>Have you ever taken an online course
Lots. At some point languages are kinda the same. The concepts might be different ones.
>or sat at home in front of your computer and churned out 6 hours of good, solid work for a client?
And I still don't get your point.
C/C++/Python/Perl/Assembler/SQL/HTML/CSS anon here, by the way.
OP, this sort of thing will be a regular occurrence as you learn programming. If you meet a programmer who isn't opinionated about /something/, it means they're a bad programmer.
The most important thing when learning programming is to pick a language and stick to it. The wise programmers will know it's okay for a beginner to be doing something suboptimally because they're learning. The unwise ones will not and will tell you you're doing it wrong and you should be using so and so IDE and so and so language, which can be quite discouraging if you don't ignore it.
Have you ever heard of something called exception handling? Whatever code you have as an example of python code must have been poorly written if it doesn't have decent exception handling.
Bit of both. When you begin learning it'll be the programming. When you begin working for someone it'll probably be the money, after you'e been working for a while it'll probably return to the programming, but at that point it's okay because you have enough experience to get hired at a lucrative job doing exactly what you want to do.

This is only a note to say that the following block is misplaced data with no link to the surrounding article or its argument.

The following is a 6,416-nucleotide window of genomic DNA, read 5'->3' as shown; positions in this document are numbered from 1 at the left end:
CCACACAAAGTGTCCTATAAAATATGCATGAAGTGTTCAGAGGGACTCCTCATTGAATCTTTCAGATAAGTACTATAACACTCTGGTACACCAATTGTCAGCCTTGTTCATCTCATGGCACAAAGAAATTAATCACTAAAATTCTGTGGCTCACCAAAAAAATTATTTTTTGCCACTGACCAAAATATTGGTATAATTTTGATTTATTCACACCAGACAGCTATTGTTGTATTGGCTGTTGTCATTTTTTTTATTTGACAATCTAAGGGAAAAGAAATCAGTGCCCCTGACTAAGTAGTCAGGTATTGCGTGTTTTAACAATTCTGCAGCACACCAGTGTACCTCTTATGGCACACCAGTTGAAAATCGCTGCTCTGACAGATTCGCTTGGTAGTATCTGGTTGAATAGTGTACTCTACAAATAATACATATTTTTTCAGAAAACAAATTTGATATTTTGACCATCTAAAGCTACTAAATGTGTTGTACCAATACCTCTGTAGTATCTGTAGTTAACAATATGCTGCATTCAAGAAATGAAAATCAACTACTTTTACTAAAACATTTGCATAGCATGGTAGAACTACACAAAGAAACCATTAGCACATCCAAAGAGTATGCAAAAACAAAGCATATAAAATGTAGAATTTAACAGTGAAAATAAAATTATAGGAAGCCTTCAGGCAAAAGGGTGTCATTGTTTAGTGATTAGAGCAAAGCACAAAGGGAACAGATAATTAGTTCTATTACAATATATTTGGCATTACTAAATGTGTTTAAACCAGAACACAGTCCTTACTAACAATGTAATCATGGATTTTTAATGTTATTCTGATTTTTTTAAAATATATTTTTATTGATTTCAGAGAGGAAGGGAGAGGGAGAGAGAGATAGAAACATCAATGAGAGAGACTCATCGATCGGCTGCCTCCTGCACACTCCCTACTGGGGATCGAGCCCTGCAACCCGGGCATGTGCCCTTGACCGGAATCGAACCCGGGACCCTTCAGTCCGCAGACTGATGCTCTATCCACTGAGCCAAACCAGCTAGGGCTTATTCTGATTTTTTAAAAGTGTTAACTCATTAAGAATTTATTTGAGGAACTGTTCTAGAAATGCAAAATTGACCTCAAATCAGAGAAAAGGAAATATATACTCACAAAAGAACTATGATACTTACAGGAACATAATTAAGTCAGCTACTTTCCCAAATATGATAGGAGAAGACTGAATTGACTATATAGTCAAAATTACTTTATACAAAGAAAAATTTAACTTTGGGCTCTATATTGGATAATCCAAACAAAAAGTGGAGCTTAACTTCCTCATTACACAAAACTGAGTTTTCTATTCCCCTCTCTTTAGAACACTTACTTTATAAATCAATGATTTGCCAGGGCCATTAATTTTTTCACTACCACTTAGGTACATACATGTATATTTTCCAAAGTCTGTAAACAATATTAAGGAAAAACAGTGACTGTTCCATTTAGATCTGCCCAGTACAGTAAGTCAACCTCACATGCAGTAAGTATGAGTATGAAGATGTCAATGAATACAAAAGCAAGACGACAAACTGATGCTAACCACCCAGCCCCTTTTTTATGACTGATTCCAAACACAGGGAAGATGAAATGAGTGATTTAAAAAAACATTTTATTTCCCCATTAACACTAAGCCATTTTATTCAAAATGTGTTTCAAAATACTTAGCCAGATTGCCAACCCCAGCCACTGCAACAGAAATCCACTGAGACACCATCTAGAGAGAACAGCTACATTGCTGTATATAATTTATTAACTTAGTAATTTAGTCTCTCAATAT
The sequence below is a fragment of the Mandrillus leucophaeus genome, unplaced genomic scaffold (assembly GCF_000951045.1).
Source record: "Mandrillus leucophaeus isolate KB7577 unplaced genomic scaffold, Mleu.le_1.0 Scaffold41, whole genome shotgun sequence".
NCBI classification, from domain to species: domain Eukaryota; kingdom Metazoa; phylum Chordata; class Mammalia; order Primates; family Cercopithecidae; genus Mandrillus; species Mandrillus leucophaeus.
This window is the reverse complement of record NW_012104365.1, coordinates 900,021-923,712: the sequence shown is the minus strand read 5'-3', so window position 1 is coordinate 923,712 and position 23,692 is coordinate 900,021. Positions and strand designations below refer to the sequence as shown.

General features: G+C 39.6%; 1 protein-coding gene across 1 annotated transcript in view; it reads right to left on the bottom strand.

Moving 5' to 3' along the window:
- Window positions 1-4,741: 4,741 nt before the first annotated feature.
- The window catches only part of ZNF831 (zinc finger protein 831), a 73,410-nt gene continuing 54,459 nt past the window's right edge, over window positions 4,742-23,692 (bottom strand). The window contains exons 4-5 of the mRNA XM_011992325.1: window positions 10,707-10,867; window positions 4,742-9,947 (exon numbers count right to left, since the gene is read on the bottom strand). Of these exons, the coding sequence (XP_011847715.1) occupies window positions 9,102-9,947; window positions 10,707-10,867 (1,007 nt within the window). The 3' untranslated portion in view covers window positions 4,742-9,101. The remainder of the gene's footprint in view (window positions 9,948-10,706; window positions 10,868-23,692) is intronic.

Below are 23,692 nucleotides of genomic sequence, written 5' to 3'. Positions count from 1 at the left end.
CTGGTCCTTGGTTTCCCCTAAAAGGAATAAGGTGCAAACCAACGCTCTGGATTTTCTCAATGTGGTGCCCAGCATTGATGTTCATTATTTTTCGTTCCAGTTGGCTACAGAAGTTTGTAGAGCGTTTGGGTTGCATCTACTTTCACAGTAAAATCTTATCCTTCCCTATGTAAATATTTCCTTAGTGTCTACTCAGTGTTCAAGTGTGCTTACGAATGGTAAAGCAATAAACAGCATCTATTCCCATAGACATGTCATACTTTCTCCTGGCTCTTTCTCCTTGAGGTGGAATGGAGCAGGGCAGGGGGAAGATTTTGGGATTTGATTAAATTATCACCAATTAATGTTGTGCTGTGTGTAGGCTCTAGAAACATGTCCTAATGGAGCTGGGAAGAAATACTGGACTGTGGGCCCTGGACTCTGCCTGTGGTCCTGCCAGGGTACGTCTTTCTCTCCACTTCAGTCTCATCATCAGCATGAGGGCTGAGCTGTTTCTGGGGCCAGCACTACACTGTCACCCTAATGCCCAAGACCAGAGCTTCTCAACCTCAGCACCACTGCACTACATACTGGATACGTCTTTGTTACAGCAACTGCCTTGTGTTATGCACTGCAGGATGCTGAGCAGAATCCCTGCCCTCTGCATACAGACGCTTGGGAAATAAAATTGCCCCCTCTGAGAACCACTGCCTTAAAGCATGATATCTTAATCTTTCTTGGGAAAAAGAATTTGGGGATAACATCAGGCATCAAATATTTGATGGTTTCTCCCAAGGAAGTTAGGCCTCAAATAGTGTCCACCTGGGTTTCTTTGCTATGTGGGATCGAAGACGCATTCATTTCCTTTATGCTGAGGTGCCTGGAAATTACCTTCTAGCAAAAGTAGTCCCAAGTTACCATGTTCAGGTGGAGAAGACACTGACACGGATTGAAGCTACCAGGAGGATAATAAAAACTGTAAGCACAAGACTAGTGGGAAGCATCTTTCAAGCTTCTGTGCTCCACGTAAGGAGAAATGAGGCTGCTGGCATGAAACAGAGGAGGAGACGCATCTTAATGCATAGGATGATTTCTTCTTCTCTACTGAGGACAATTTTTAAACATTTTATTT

My main point is I've spoken to a lot of people who claim to want to teach themselves programming, who then realize that it's actual work, and that learning from home is actually more difficult than learning in a classroom setting.
Not OP, but a few questions;
Say you've mastered a few kanguages and you're ready to put yourself out there and do work, what is an example of a place where one finds work with this knowledge?
Also, do you think programming has a future even 20 years doen the line? I've heard that they're making programs that can write easy scripts which essentially make freelance work more trivial it seems. I don't know much about this field but i'm pretty interested as well
I believe there is a position becoming available in 2017 for inexperienced candidates, all training provided with transport and accommodation allowances.